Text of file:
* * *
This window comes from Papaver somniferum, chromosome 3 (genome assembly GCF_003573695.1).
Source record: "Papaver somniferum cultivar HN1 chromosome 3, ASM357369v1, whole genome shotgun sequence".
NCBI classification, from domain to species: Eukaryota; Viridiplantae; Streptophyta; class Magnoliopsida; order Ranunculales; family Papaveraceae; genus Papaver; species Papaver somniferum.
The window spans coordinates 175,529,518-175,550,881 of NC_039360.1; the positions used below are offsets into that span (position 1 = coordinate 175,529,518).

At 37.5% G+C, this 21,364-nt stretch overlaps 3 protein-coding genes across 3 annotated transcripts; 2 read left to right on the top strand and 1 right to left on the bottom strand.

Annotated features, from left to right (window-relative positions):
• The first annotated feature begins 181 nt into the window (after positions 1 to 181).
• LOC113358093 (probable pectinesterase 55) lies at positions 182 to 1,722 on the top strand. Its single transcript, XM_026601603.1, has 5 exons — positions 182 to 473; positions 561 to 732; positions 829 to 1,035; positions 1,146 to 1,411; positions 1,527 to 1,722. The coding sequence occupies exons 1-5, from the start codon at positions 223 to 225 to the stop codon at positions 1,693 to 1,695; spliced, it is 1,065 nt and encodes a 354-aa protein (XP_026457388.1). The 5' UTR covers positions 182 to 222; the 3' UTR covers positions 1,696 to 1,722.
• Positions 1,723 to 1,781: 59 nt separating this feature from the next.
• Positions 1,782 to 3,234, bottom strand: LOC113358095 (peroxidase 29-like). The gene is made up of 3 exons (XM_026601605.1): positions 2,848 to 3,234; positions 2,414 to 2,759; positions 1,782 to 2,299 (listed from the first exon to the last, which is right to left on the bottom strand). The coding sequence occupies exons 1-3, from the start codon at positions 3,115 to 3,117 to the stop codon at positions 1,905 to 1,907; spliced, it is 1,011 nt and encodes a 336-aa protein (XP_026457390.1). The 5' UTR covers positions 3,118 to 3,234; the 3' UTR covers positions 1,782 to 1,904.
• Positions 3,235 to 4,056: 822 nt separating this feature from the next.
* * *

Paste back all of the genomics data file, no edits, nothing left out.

This window comes from Papaver somniferum, chromosome 3 (genome assembly GCF_003573695.1).
Source record: "Papaver somniferum cultivar HN1 chromosome 3, ASM357369v1, whole genome shotgun sequence".
NCBI classification, from domain to species: Eukaryota; Viridiplantae; Streptophyta; class Magnoliopsida; order Ranunculales; family Papaveraceae; genus Papaver; species Papaver somniferum.
The window spans coordinates 175,529,518-175,550,881 of NC_039360.1; the positions used below are offsets into that span (position 1 = coordinate 175,529,518).

At 37.5% G+C, this 21,364-nt stretch overlaps 3 protein-coding genes across 3 annotated transcripts; 2 read left to right on the top strand and 1 right to left on the bottom strand.

Annotated features, from left to right (window-relative positions):
• The first annotated feature begins 181 nt into the window (after positions 1 to 181).
• LOC113358093 (probable pectinesterase 55) lies at positions 182 to 1,722 on the top strand. Its single transcript, XM_026601603.1, has 5 exons — positions 182 to 473; positions 561 to 732; positions 829 to 1,035; positions 1,146 to 1,411; positions 1,527 to 1,722. The coding sequence occupies exons 1-5, from the start codon at positions 223 to 225 to the stop codon at positions 1,693 to 1,695; spliced, it is 1,065 nt and encodes a 354-aa protein (XP_026457388.1). The 5' UTR covers positions 182 to 222; the 3' UTR covers positions 1,696 to 1,722.
• Positions 1,723 to 1,781: 59 nt separating this feature from the next.
• Positions 1,782 to 3,234, bottom strand: LOC113358095 (peroxidase 29-like). The gene is made up of 3 exons (XM_026601605.1): positions 2,848 to 3,234; positions 2,414 to 2,759; positions 1,782 to 2,299 (listed from the first exon to the last, which is right to left on the bottom strand). The coding sequence occupies exons 1-3, from the start codon at positions 3,115 to 3,117 to the stop codon at positions 1,905 to 1,907; spliced, it is 1,011 nt and encodes a 336-aa protein (XP_026457390.1). The 5' UTR covers positions 3,118 to 3,234; the 3' UTR covers positions 1,782 to 1,904.
• Positions 3,235 to 4,056: 822 nt separating this feature from the next.